Makes me wonder if Ford and other companies for that matter should partner with folks like Zip Car to create a test drive program. Let folks trade in their every day car for a day or two and test one of Ford’s cars. Pick up and drop at a local dealer or other central point. Treat the whole experience as Marketing/Advertising expense.

    Donate the cars to charity or sell at highly reduced prices when you’re done. Maybe even get folks to give on camera or some other type of “this is what I thought” testimonial that the company can use in it’s SocMe efforts.

    That would be cool because as you noted, the days of “let’s drive this puppy around the block to see if you want to drop $40K on it” are kind of over.

  • First of all, as a retired Ford guy thanks for buying one. It will help keep my pension check coming in! 🙂
    Social media can put a “face” on a large company and make it seem more personal. I follow Ford on Twitter and was pleasantly surprised when they responded to my Tweet. It showed me that they actually cared about what I said. If I didn’t already have a relationship with Ford that would have given them a step up when I went to buy a car.
    Now I’m going to keep buying Fords because they are a good value for the money. Oh yea,I get a great discount too!
    Did your friend Scott let you buy the Flex under his A Plan?

  • CC,

    Thanks for your post. Yes, I agree that social media brings amazing, new opportunities for today’s companies. And, like most things, it’s not WHAT you do, but HOW you do it that matters most.

    One of the companies who I think is doing social media right is Zappos. The way they’ve leveraged YouTube and the Inside Zappos channel is brilliant (and they have a nice presence on Twitter, too). The company’s outreach is engaging, fun, and gets you excited about the brand. When you like the players and the approach, you WANT to be loyal.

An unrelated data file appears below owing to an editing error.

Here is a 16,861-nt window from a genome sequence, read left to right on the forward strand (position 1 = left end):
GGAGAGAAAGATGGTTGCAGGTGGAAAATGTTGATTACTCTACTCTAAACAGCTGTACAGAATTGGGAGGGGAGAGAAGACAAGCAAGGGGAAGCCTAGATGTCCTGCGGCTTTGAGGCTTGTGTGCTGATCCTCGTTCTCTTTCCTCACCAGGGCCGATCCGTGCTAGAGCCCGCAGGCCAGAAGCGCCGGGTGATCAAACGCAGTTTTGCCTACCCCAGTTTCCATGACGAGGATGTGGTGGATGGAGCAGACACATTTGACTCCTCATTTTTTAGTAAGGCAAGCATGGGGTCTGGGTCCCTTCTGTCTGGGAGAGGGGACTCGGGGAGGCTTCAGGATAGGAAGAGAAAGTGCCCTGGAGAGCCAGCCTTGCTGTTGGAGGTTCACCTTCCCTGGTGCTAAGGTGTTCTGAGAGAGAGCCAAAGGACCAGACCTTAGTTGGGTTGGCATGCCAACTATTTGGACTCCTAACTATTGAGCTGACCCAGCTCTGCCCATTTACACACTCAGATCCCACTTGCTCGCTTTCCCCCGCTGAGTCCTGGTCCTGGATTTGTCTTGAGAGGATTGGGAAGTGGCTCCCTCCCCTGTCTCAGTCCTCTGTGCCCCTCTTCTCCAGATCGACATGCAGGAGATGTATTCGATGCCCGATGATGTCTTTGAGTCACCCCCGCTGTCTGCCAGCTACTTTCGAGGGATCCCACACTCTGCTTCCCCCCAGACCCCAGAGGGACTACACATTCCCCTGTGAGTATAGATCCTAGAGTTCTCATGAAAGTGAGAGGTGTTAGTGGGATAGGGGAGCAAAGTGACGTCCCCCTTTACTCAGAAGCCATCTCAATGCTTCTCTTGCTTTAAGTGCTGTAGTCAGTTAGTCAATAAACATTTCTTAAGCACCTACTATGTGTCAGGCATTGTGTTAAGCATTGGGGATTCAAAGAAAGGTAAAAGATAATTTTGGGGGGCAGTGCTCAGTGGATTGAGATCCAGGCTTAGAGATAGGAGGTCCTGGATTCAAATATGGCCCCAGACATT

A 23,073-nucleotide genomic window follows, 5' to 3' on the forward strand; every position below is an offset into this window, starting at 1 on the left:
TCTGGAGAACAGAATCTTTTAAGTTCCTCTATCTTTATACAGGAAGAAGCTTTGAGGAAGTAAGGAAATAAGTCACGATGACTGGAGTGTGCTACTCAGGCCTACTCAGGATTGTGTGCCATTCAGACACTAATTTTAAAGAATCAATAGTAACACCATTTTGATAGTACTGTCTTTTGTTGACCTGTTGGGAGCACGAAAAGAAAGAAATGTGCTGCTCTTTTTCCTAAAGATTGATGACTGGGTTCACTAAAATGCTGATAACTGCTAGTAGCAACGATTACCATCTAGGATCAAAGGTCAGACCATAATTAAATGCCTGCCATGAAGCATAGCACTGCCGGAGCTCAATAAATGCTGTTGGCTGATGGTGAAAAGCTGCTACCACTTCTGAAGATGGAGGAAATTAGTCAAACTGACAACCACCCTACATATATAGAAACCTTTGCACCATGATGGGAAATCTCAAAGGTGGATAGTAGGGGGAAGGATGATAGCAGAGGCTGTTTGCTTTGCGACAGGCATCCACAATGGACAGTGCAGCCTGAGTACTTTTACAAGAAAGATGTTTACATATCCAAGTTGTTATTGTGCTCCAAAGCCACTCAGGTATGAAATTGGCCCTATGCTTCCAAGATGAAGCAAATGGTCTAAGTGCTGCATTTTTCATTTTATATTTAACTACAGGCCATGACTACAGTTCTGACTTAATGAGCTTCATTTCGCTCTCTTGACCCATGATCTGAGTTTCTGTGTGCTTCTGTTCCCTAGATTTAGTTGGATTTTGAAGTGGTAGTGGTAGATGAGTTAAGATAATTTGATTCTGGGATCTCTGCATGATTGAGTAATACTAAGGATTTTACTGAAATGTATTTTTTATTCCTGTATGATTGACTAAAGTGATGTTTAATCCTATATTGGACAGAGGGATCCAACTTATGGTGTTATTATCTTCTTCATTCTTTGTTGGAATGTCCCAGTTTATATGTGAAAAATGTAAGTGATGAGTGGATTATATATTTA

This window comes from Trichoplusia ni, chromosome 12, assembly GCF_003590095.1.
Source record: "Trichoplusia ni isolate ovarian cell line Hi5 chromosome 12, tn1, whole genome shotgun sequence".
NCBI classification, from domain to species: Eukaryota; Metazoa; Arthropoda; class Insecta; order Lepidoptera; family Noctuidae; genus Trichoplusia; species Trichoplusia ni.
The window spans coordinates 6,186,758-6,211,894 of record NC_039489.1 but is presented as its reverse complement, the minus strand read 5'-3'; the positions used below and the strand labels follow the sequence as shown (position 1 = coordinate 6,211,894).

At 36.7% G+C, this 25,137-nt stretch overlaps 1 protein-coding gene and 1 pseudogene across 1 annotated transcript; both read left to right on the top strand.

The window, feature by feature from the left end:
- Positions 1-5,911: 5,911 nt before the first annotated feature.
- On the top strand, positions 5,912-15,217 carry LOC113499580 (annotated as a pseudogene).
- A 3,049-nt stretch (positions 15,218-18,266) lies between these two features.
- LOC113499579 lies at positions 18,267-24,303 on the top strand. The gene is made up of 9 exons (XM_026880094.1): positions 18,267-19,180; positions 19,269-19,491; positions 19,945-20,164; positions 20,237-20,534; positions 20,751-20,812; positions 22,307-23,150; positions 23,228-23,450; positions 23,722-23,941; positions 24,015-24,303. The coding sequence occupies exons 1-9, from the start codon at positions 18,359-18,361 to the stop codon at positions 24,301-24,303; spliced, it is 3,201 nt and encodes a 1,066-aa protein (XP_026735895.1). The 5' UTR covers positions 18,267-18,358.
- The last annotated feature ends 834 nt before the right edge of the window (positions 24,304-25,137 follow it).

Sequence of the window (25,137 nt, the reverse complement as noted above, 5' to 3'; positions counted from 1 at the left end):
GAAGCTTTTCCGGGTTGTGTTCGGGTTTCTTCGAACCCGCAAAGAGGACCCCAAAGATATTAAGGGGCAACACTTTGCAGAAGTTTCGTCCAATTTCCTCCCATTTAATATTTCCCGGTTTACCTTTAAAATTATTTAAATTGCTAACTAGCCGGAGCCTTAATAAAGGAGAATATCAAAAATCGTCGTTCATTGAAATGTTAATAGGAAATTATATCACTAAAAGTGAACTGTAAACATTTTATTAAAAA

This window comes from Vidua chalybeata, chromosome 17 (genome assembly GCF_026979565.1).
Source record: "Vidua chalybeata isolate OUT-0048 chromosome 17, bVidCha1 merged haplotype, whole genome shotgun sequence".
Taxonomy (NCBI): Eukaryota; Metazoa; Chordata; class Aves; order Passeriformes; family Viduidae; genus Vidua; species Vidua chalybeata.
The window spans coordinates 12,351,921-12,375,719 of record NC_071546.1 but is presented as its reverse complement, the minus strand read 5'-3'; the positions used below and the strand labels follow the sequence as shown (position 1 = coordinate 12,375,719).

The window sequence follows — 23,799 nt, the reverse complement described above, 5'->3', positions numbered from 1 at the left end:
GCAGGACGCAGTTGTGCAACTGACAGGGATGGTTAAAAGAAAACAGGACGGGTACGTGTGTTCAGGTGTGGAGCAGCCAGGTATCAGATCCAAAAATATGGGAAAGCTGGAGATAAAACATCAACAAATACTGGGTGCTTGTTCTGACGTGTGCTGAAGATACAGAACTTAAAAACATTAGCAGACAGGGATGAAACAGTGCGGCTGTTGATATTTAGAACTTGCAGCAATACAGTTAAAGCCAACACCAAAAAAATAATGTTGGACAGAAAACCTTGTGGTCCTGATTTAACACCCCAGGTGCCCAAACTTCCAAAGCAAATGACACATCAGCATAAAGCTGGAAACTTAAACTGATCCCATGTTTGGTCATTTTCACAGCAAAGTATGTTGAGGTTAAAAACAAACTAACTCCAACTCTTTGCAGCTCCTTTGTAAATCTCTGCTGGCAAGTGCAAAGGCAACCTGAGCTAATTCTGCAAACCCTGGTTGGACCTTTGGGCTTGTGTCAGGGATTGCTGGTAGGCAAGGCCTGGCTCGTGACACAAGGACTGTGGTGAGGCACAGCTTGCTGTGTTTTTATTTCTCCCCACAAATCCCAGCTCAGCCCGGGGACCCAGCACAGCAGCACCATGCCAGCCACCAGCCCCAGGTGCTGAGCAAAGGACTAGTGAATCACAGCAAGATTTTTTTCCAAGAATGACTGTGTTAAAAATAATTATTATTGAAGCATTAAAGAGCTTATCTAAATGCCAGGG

Hope you enjoy your new car!

    Amber @wordsdonewrite

  • Good stuff. Actually you have three ideas here, all important. One, as Bernbach said, good advertising will kill a bad product faster. Same with social. Social is key, but product has to be great. And the entire UX has to be good. Too few brands think about that user experience from top to bottom.

  • SusanE

    Nice article. It is always interesting to know anothers thought processes. It’s also interesting to understand how advertising influences anothers decisions.

    Can I ask what advertising convinced you that $40,000. was a comfortable price to pay for a vehicle? And did you know that the Flex features that you describe are exactly like the Ford Station Wagons of my era? They were Mothers vehicle for hauling kids, groceries, luggage (because we didn’t fly much) and the family dog. Our vehicles were also two-tone in color. Our ’56 Chevy Wagon was all that.
    Gawd, what goes around comes around if you live long enough.
    My generation was fiercely brand loyal. We had Chevy, Ford, and GM. I think your generation is brand concious, but for different reasons.

    My dealers have always given me a car for a few days to take home and see if it fits. Tends to make me decide to buy sooner.